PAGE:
If you're among the thousands of Indiana voters who attempted to send a message about public education last November, take note: It didn't register.
When former Gov. Mitch Daniels and Republican lawmakers said that education "reform" would continue, they weren't kidding. Superintendent Glenda Ritz's election hasn't represented much more than a speed bump for House Education Committee Chairman Bob Behning. His committee on Thursday voted 9-3 for a $47 million expansion of school vouchers.
Never mind that no data yet exists to justify expanding the nation's largest voucher program. Never mind that the original intent of allowing students an escape from failing schools was the goal. Never mind that any pretense of restricting the program to low-income families has been eliminated.
Republicans hold super-majority status in both chambers. Behning and others are determined to use their authority to full effect. House Bill 1003 will be placed before the full House on second and third readings as soon as next week.
Parents of public school parents have an additional reason to be angry about the bill. It will triple the amount of tax deduction available to parents who send their children to private school or those who home-school. Parents of public school students are not eligible for any state tax break, although they are required to pay hundreds of dollars in textbook fees each year. Unlike other states, Indiana does not provide free textbooks for public schools.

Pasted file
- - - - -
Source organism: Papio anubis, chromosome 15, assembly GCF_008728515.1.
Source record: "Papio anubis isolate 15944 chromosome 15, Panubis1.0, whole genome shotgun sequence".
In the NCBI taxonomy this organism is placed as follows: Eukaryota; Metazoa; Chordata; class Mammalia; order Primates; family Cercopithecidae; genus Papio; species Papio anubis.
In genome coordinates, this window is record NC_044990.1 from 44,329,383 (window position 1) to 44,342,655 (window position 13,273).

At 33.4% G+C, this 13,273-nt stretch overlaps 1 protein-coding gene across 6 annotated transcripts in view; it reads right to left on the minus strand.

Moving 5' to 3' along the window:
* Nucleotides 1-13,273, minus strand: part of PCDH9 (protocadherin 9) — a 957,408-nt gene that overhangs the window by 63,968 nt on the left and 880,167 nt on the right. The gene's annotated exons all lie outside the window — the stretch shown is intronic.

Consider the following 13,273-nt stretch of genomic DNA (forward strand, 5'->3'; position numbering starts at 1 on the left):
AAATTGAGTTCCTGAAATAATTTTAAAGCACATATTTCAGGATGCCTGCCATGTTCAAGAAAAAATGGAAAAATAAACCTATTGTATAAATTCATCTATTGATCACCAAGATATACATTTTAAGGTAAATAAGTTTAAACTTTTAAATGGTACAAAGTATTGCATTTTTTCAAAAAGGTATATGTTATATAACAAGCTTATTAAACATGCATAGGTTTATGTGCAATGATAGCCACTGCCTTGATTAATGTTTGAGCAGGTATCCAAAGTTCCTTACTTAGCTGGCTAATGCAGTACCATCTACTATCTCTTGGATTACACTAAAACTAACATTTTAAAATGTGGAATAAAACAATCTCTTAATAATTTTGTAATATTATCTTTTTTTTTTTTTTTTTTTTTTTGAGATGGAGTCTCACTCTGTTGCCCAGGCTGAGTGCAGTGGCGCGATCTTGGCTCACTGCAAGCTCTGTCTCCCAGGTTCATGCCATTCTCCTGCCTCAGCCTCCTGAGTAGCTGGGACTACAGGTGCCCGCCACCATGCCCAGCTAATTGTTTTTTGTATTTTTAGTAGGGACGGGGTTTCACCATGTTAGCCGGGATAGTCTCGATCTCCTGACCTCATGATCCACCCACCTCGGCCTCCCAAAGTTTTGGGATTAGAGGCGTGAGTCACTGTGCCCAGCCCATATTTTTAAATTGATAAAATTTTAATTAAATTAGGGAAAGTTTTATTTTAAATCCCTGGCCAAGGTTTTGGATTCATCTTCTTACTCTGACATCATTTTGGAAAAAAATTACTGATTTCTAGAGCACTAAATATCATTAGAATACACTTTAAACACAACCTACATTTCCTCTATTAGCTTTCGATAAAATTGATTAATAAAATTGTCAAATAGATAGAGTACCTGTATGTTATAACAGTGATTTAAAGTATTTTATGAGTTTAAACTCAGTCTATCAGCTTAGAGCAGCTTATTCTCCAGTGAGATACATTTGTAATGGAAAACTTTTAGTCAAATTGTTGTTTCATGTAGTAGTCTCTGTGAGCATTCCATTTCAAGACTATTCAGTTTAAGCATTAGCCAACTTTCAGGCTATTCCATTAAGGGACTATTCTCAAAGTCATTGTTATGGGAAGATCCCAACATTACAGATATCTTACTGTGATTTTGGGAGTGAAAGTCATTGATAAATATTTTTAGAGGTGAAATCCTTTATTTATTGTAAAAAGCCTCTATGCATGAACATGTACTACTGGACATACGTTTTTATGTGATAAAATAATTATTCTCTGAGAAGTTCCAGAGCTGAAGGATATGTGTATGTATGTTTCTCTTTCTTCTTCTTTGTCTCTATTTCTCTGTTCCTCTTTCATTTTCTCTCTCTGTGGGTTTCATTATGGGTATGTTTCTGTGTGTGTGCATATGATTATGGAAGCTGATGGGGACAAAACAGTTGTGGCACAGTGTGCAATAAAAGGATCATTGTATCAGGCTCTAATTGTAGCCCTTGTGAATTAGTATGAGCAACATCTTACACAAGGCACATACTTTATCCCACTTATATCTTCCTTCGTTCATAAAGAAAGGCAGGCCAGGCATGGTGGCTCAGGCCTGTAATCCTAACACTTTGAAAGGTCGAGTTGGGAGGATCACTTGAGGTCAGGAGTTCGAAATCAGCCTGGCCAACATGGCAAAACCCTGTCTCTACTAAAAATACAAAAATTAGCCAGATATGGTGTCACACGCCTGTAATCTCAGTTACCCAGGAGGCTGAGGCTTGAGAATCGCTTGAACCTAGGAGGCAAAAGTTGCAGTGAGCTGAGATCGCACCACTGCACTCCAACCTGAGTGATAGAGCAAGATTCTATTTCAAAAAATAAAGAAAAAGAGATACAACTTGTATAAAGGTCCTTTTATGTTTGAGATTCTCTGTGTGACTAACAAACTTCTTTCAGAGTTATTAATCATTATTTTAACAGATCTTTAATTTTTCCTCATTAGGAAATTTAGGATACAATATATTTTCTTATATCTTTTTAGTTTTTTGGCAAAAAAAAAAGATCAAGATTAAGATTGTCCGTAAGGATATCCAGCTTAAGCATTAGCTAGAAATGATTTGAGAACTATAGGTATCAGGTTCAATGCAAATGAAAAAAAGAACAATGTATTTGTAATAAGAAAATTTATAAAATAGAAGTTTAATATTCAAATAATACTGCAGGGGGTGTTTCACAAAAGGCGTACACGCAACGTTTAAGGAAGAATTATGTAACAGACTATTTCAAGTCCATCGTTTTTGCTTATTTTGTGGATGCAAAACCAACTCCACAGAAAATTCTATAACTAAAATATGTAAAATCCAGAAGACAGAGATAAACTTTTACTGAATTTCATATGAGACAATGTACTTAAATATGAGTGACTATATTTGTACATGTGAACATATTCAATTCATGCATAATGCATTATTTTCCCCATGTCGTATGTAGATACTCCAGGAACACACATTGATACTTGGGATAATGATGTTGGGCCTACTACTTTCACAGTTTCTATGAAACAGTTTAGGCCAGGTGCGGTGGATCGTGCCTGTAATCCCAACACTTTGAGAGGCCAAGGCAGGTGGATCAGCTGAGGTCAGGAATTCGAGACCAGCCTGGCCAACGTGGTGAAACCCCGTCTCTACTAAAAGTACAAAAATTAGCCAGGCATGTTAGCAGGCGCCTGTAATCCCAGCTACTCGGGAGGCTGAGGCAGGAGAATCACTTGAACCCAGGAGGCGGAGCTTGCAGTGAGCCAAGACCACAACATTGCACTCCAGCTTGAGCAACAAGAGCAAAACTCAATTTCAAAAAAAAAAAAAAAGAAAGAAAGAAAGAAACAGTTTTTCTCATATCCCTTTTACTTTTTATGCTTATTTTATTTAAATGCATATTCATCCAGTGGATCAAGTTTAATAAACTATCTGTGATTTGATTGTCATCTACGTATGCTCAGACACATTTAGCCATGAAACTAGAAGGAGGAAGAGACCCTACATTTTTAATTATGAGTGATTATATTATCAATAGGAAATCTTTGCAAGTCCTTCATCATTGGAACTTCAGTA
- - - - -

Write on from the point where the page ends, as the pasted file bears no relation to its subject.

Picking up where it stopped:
The bill raises the cap on vouchers from $4,500 to $5,500 in the first year; to $6,500 the following year. Those "savings" that lawmakers claimed resulted from sending students to private school? Gone.
The bill also makes special education students now enrolled in private school eligible for a voucher, without first attending a public school. It also allows the sibling of current voucher students to receive a voucher without first attending public school.
Any lawmaker who supported the voucher bill two years ago as a limited effort to increase school choice was duped; the legislation was a first, small step in privatizing education and tearing down public education.
The $47 million estimated cost for the voucher expansion is new state money, going primarily to private-school parents, observes Vic Smith, a public education advocate.
"When Gov. Pence announced a 1 percent increase for education in his budget, the actual figure came to about $70 million," Smith writes. "It looks now that Gov. Pence may have intended about two-thirds of that increase to go to private schools rather than to public schools."
Is this what Indiana voters intended last November? Is this what legislative leaders like David Long, Brian Bosma and Luke Kenley are willing to allow?
Or, will they give Indiana voters credit for having longer memories than Bob Behning and the newly elected governor suggest?